10. Swing on any chair you sit on all the time.

Sunday, 1 February 2015


I always thought I'd never be one of those people who would start a professional blog only to write a few entries then leave it dormant for SIX MONTHS. But I often make assumptions about my own behaviour and get it very wrong (there's a lesson lurking in that statement!).
BUT, I do have several reasons for my silence, so allow me to attempt to condense six months of work and holidays into one brief, informative blog entry.

Great Barrier Island:

My initial lapse in writing was due to a five week trip on Great Barrier Island. I accompanied 29 Year 10 students on a program run by what was then the Outdoor Pursuits Centre and is now Hillary Outdoors. This trip consumed all of Term 3 - I was at school for the first three weeks of term and entirely focussed on preparing my remaining classes for my absence. The last two weeks of term were all about supporting the Year 10s upon their return and catching up my other classes.
In my naievty I had intended to blog once or twice from the island. There was no time for that! While away I was mother, nurse, teacher, slave driver, friend, coach, chef, cleaner, photographer... And still managed to spend plenty of time fishing, snorkeling, tramping, reading and watching Blackadder!
The five weeks was not devoid of writing - the class's form teacher provided them all with journals in which to record their experiences and a printer to keep up with all the photos. I devoted a lot of time to this project as well in order to preserve my memories of this hectic time. Below is a photo of one page of this journal.
This year I am very fortunate to have the 2014 GBI group as my form class, and I will again teach the 2015 GBI class for English. While I could go on and on about this amazing experience I will save my stories for the future and dish them out in moderation.

A journal entry. The photo is of a beach that Sir Edmund Hillary used to play at, taken by my colleague Nigel.

Returning to school last year:

Just like the students I found the return to school very challenging. I had already decided I would not dean in 2015 and felt demotivated and sapped of energy - not by my time on GBI, but from being back at school. One significant way in which our perception had changed was that we all noticed negativity much more readily. I, like the students, longed to return to our paradise. I knew that I would adjust in time, but did not expect it to take all of Term 4 - it is only now that I am starting the year fresh that I am feeling back to my old teacher self.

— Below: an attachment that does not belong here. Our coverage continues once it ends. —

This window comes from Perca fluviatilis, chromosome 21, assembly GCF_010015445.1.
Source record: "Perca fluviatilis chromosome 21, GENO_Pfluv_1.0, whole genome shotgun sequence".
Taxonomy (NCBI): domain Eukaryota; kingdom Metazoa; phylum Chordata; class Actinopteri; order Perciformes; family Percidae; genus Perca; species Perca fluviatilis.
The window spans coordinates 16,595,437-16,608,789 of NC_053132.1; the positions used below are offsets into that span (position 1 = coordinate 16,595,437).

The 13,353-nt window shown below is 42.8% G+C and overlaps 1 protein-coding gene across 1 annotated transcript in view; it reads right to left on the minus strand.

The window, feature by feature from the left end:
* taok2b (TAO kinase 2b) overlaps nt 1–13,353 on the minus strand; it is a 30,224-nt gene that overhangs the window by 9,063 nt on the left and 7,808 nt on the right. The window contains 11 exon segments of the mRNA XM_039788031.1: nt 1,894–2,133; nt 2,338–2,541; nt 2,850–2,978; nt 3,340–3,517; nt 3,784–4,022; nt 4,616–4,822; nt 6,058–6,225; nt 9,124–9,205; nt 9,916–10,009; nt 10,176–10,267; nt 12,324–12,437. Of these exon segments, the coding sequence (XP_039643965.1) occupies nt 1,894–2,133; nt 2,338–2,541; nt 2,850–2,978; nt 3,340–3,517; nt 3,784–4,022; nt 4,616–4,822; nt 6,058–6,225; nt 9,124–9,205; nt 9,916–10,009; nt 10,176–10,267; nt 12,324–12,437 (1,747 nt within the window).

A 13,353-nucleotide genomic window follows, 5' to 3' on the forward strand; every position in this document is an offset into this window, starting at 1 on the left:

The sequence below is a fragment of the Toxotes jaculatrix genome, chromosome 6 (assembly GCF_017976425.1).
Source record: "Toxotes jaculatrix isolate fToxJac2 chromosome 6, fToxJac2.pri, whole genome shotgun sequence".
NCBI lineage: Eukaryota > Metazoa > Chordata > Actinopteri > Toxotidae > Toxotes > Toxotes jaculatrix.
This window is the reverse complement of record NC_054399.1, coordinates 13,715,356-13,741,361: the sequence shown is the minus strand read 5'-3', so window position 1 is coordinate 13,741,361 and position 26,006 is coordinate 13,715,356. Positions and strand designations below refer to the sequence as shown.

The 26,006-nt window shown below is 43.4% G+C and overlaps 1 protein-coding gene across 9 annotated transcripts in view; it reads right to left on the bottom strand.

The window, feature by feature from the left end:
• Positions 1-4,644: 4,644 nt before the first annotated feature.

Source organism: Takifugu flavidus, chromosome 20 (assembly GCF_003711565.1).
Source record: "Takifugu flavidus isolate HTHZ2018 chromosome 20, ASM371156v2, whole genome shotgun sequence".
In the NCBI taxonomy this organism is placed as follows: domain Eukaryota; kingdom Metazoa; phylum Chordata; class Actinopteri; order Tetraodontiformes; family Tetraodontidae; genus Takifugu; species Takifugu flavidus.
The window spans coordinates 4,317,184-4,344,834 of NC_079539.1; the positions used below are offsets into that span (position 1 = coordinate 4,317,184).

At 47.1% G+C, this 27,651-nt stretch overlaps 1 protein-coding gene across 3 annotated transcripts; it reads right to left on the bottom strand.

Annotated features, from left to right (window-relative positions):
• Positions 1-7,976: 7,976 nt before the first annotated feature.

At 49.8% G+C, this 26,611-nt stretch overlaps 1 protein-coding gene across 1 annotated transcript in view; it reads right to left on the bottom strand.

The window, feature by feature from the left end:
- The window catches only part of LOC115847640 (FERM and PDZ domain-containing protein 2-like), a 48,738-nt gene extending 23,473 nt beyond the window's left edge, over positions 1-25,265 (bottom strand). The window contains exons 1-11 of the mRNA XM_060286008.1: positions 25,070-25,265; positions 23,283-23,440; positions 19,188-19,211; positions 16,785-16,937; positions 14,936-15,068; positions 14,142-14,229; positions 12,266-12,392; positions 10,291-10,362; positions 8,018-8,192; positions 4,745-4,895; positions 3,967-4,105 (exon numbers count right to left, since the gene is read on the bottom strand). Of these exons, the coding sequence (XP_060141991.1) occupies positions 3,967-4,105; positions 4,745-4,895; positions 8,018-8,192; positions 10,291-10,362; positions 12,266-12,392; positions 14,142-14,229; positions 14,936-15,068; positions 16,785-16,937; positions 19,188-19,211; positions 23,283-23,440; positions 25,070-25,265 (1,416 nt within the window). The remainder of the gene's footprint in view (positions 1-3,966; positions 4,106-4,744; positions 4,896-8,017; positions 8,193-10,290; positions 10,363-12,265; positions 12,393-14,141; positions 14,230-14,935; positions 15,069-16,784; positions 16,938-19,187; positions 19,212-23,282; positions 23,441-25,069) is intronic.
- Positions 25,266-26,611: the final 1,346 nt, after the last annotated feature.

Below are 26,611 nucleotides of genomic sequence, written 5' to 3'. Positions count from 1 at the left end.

The holidays!

These summer holidays we chose to stay at home almost the whole time which has been a first for us. We had two very good reasons - firstly we just bought our own house and secondly we got married mid January. This summer was perfection - full of swimming in the sea and the river, gardening, nesting, family time and the best party ever. I refused to talk about school and avoided reading anything about education online! Without a doubt those six weeks have enabled me to return to work itching to get back into the classroom.

Those are my three very good reasons for not blogging until now. A five week island retreat (yeah right!), a two month period of soul searching, buying a house and getting married!

Term 1, 2015:

Well, a lot is different this year. I am back to a full teaching load and can focus solely on my own classes and being a supportive and productive member of my department. I have two Year 9 classes, one of which is a BYOD class, the Year 10 English class who will go to GBI for 5 weeks, an internal Year 11 class and an exam Year 12 class. I think my next entry will be about the texts I intend to teach. I have lots of new ideas, but for me it's always about trying to limit the amount of new texts I teach otherwise I make it too hard on myself.
The second major thing that is different this year is that I am post-GBI, where I did learn a lot. As I wrote above, I struggled to remain positive upon my return. And so that is my main goal for this year: to remain positive. It is a struggle. So often we want to vent with our colleagues. But a significant component of my training at NZGSE was an acknowledgement of the 'culture of complaint' prevalent in most workplaces and the need to deal with it. I'm not suggesting that my school has a 'culture of complaint' any worse than any other New Zealand secondary school, but I am saying I will try to be more positive this year.

A new year! A new me! A new you? I'm looking forward to the adventure!

 Whāia te iti kahurangi ki te tūohu koe me he maunga teitei
Pursue excellence – should you stumble, let it be to a lofty mountain